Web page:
Dr. Kaye Otten has assisted children with behavioral challenges for over 20 years. But she didn’t set out to tackle this niche area of education at the onset of her career. She began her professional journey working as a second grade teacher in the midwest. While she may have anticipated a collection of mild-mannered and reticent students in her classroom, she was instead endowed with a classroom that contained heavy proportions of children with problematic behavior. In order to thrive at her place of employ, she began to immerse herself in the study of behavioral issues to decode the complex matrix of problematic behavior. Today, Dr. Otten holds a P.h.D. in special education works as a consultant for school districts and teachers to help guide the process of curbing and controlling difficult behavior. She has credentials in teaching early childhood, elementary, and special education in several states.

In her latest book, “How to Reach and Teach Children with Challenging Behavior,” Dr. Otten provides a lengthy framework, replete with concise and clear explanations, regarding the process of dealing with children who are prone to misbehavior. During our interview, Dr. Otten explained a number of key principles, including the notion that suspension at schools is a poor form of punishment. What she encourages instead is specialized forms of in-school suspension that focus on modeling and reinforcing positive forms of behavior.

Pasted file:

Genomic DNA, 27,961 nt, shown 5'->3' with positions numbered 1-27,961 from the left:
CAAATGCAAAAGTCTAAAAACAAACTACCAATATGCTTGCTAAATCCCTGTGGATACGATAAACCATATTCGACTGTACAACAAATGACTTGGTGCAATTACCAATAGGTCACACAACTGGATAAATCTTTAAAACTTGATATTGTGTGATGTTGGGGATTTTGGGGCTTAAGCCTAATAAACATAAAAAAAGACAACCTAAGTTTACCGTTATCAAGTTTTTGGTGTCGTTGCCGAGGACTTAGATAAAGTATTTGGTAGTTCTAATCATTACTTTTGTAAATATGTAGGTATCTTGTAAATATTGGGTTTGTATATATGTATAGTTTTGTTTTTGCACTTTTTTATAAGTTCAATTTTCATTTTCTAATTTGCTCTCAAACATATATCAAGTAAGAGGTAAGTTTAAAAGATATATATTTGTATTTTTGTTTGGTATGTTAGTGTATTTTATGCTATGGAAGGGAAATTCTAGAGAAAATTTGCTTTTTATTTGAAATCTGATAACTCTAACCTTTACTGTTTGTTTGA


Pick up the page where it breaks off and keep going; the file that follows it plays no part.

One of the main points in her book is that proper socialization education is a cornerstone of good behavior. Dr. Otten explained how social education and integration can be tackled, and moreover, why it is so important to the behavior equation. We also touched on the value of executive functioning abilities and how they influence the way children feel at school.

Lastly, Dr. Otten noted the importance of choice. All people want to feel empowered in some way. When given no options or alternatives, students can often feel trapped. This feeling lends itself to disobedience and acting out. Accordingly, she recommends always providing options for individuals, no matter how trivial, so that some feeling of autonomy can exist. To reach out to Dr. Otten directly, email her at kayeotten@mac.com. Make sure to check out the entire episode to snag all the valuable nuggets of information from this seasoned education professional.